June 15 roundup: Protests amidst the pandemic

Street graffiti in Hong Kong

This roundup summarises the most important news stories around the world in the last two weeks (June 1 to 15, 2020).

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In Hong Kong, for the first time in more than 30 years, there was no official candlelit vigil in Victoria Park to commemorate the 1989 crackdown in Tiananmen Square. The city’s police cited restrictions related to the coronavirus. However, thousands defied the ban to attend the annual vigil, marking 31 years since the crackdown. And in response to China’s plans to impose a new security law in the city, Prime minister Boris Johnson promised to allow nearly three million people from Hong Kong to live in his country.

Also in Hong Kong, protestors – marking the first anniversary of a million-person rally – faced off with police. At the same time, the Hong Kong legislature passed a national anthem law, which outlaws insults against the Chinese anthem.

Protests amidst the pandemic in the United States: In the country’s worst civil unrest in decades, tens of thousands of Americans protested against the death of 46-year-old George Floyd, who was held down by a police officer pressing his knee on Mr. Floyd’s neck for nearly nine minutes. All four officers involved in Mr. Floyd’s death face criminal charges. There were some reports of looting and rioting, clashes with police resulting in arrests of thousands across the country, and introductions of curfews in cities.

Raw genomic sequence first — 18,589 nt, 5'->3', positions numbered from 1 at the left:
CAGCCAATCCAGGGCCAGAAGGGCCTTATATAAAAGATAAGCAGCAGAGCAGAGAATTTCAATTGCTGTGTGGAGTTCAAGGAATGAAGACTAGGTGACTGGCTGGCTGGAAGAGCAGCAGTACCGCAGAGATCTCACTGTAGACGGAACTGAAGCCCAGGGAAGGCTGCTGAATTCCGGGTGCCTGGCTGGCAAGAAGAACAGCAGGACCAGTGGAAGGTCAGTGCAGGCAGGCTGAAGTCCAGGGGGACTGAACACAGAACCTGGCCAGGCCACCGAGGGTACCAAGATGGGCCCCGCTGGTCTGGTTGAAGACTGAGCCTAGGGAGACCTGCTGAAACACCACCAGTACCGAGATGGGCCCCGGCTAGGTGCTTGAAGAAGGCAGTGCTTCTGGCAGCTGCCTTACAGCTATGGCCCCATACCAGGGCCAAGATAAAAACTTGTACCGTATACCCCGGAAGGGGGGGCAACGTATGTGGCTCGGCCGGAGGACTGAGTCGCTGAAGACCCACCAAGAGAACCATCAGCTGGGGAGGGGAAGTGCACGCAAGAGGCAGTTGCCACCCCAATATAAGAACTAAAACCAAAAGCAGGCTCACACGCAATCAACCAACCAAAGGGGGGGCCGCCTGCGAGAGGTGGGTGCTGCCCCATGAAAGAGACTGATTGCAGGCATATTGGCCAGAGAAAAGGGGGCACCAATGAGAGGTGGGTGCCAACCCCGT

With the pandemic, the country – where there are now more than two million coronavirus cases – officially entered a recession in February, marking the end of a record 128-month expansion. The United Kingdom also experienced its largest GDP contraction on record, shrinking by 20.4 per cent in April.

And in other news:

  • Deaths around the world: In China, a knife attack at an elementary school left 37 children and two adults injured. In Indonesia, a helicopter crash during a training exercise killed four soldiers and injured five others. And in Nigeria, Boko Haram gunmen killed at least 69 people and burned a village to the ground.
  • Taiwan: Former presidential candidate Han Kuo-yu was removed as mayor of Kaohsiung. He was criticised and recalled for failing to keep his campaign promises and for taking months off for his presidential campaign.
  • United States: Finally, with some good news, it was the first time a private company sent astronauts into orbit, as two of them made it to the International Space Station.

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